And the infants are dressed in their garments. But if a bishop is present, they must be confirmed at once, and afterwards receive Communion. And if the bishop is not there, let them be given Communion by the presbyter, saying thus,
The body of our Lord Jesus Christ protect you for eternal life. Amen
(Gregorian Sacramentary “Aniane” 1086-9).[29]
VI. The necessity of being “confirmed”
The Supplement established the standard that those baptized needed to be “confirmed” by the bishop using the post-baptismal actions of imposition of the hand and chrismation by the bishop.  If the bishop wasn’t present, then this was omitted at the time of baptism.  However, it was something that still needed to take place.  The expectation of the Church was that at some point the individual would be presented to the bishop in order to be “confirmed.” So for example, in Gaul Order 15 (775–780),  which was influenced by Ordo XI and the Gelasian Sacramentary, provided baptismal rites for a presbyter who served a monastery, city, or village where the bishop might not be present for a baptism.  It states: “But the baptized infants, if they are able to have a bishop present, ought to be confirmed with chrism. If they are unable to find a bishop on that very day, they should have this done without delay as soon as they are able to find one” (117-120).[30]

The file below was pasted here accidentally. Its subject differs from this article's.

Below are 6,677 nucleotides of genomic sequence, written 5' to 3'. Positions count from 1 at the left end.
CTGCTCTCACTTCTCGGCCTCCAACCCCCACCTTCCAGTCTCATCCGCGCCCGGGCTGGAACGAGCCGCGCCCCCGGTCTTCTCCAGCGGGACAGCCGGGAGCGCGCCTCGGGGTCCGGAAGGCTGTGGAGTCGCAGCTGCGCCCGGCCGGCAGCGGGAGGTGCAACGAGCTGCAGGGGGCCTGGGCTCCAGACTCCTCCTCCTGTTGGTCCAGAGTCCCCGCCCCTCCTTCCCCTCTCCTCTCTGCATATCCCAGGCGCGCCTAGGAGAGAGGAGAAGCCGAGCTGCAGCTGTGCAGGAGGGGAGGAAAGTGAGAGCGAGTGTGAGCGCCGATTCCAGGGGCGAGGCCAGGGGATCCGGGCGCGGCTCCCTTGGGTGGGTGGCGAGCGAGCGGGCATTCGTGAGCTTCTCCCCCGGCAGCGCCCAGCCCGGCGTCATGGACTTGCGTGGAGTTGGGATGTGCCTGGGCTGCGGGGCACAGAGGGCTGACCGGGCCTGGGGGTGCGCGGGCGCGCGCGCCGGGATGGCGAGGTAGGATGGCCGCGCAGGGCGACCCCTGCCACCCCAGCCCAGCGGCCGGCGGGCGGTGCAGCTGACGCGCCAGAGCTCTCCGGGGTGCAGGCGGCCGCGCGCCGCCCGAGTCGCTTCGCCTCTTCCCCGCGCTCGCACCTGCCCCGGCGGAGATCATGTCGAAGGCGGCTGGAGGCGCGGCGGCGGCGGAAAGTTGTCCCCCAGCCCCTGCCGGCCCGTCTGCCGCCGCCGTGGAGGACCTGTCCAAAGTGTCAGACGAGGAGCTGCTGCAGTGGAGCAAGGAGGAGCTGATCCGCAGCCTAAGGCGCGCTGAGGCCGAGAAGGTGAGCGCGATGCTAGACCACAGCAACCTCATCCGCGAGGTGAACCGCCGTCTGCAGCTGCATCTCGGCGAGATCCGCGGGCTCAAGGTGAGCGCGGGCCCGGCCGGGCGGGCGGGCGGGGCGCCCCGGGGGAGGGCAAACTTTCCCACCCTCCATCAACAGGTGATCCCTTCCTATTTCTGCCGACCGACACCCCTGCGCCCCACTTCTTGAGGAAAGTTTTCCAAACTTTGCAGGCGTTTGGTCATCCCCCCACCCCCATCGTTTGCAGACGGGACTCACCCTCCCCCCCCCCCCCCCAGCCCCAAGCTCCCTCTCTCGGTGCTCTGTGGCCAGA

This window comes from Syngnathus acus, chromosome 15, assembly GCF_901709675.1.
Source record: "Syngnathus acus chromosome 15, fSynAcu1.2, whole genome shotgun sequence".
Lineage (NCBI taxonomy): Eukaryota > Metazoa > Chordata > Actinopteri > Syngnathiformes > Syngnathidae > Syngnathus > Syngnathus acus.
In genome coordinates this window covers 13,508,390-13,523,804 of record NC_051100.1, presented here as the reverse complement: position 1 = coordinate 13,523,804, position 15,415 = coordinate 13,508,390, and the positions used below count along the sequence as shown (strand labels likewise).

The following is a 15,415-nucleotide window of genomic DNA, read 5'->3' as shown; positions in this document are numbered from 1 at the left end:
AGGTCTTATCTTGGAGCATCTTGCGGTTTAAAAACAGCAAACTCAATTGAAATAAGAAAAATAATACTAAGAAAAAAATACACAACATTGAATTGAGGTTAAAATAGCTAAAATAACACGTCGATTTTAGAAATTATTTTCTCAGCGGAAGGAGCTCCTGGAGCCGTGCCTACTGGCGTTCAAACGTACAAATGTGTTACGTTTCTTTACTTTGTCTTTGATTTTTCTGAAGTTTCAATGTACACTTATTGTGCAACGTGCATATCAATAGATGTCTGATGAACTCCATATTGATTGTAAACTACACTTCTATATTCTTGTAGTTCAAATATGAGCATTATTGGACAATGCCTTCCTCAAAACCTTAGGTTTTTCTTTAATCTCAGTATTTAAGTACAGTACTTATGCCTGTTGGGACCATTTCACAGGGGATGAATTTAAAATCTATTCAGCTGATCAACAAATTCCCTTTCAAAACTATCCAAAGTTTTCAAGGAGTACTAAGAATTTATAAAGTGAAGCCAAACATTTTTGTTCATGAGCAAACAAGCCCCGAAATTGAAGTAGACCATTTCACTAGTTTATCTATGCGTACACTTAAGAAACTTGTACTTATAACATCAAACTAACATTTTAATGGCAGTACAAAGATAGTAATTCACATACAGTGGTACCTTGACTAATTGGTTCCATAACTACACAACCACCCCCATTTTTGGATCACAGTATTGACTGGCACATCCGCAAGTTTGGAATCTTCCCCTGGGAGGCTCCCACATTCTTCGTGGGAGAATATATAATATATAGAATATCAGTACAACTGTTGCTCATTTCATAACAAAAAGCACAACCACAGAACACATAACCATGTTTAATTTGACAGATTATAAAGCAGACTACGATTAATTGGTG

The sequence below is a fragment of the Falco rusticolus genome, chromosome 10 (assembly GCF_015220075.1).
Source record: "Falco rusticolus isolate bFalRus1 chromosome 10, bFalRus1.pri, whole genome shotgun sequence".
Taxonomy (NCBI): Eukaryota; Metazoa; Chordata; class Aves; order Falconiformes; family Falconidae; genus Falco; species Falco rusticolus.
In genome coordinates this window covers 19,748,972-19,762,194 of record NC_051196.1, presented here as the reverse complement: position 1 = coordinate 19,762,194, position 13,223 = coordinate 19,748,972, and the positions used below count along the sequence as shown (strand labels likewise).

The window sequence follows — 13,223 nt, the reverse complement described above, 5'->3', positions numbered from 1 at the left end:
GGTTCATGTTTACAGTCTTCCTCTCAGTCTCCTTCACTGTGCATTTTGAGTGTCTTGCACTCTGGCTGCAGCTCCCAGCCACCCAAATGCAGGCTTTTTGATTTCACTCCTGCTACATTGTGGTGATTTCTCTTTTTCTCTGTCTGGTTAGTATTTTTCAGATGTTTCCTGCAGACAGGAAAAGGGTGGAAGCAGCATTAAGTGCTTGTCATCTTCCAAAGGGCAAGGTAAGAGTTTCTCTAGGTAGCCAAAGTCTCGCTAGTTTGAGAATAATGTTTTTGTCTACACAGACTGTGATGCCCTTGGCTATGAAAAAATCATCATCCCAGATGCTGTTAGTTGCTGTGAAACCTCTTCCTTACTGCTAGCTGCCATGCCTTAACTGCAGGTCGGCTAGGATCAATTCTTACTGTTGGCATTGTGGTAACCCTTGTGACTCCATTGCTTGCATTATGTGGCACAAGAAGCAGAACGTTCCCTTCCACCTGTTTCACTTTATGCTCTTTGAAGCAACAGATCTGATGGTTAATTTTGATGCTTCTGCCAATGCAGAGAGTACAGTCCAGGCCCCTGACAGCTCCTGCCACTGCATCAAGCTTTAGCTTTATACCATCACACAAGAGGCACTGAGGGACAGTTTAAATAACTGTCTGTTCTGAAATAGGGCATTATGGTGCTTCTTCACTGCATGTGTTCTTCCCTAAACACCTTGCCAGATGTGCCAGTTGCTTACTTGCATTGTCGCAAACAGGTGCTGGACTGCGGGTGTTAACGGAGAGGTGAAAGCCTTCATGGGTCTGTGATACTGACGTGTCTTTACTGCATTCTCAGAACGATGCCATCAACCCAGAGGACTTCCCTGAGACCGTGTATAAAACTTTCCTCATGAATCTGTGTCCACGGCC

Church legislation and falsely attributed statements began to appear that emphasized this requirement. Thus the Council of Aix-la-Chapelle (836) stated, “After sacred baptism has been received, one should not go on without the imposition of the bishop’s hand, and then be trained to know the Lord’s Prayer and the Creed” (2b:5).[31]  A similar statement was included in the False Decretals and attributed to Pope Urban I: “For after baptism, all the faithful ought to receive the Holy Spirit through the imposition of the hand of bishops, so that they may fully become Christians” (Pseudo-Isidore Decretals, Urban I).[32]

Turner reports that, “The False Decretals also emended a passage from the Clementine Recognitions. The original merely encouraged everyone to be baptized. The ninth-century version urged all to be baptized, but also consigned by the bishop. The Decretals attributed the entire statement to Pope Clement I.”[33]  It stated: